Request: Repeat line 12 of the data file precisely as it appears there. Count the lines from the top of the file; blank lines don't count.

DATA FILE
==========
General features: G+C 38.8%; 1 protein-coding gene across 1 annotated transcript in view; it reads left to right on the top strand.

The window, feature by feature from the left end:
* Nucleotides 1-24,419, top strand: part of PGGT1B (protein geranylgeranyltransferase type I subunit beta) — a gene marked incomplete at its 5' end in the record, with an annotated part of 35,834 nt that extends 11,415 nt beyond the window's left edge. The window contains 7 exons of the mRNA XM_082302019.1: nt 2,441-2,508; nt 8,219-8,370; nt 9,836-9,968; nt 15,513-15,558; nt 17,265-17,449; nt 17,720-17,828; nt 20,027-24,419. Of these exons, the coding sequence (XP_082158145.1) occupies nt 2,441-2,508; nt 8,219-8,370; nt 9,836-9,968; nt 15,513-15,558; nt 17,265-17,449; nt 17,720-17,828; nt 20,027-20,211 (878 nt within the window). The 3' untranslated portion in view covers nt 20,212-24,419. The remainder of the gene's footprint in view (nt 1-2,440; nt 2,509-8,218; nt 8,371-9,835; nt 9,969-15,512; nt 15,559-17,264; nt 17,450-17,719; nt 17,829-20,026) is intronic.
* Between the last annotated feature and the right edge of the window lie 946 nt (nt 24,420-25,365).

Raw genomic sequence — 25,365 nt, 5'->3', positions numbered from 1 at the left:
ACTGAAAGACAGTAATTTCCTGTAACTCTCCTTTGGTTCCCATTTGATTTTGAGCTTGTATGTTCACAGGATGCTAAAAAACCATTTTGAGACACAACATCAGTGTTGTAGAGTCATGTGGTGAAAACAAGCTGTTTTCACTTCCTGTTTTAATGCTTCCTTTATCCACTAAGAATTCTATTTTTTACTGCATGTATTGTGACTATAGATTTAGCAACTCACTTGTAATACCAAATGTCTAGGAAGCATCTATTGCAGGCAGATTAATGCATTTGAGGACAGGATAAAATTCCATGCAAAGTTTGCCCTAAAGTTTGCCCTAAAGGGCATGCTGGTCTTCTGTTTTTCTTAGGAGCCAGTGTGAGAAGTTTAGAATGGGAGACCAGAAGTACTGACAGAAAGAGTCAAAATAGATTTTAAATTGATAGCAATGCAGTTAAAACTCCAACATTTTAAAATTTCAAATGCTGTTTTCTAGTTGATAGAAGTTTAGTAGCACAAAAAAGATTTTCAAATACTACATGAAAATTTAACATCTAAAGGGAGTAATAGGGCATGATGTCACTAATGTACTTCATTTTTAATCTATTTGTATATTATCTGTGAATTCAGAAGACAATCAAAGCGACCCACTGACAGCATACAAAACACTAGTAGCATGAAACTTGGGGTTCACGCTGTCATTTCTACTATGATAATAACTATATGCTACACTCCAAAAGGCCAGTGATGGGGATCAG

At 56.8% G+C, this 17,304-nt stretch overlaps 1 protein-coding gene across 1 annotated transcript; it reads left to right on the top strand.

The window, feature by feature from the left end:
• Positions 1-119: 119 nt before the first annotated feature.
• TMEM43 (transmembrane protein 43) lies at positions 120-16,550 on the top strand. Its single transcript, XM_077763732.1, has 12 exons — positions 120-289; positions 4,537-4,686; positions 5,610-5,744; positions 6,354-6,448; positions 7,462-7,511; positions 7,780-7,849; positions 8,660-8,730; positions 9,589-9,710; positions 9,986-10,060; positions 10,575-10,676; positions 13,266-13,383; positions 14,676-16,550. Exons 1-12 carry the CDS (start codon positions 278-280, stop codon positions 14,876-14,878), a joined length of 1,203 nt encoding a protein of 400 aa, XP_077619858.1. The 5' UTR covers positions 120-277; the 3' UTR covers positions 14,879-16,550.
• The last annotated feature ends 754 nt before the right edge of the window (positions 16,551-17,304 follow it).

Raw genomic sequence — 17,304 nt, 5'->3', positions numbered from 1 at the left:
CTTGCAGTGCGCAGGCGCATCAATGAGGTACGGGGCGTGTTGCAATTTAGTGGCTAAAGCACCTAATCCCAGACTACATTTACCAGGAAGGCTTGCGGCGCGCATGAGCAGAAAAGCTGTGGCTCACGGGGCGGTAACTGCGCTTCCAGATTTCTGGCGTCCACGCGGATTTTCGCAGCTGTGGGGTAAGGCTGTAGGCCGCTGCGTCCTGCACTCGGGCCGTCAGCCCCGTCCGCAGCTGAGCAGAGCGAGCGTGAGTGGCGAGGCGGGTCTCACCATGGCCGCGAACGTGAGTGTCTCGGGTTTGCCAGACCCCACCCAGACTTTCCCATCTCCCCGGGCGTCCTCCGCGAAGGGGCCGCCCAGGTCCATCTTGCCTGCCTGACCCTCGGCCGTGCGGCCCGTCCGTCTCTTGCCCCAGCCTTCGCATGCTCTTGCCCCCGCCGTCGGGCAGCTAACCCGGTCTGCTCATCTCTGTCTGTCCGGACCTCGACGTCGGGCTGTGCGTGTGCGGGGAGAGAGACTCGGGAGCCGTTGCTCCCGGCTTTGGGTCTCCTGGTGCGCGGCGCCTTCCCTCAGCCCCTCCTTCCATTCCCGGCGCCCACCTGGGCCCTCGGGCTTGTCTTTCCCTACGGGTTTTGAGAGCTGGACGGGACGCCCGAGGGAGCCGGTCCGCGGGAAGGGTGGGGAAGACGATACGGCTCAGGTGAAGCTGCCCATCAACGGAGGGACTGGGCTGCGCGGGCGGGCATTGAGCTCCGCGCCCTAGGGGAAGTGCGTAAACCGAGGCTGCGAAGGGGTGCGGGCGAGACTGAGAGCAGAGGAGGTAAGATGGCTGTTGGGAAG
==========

Raw genomic sequence — 17,304 nt, 5'->3', positions numbered from 1 at the left: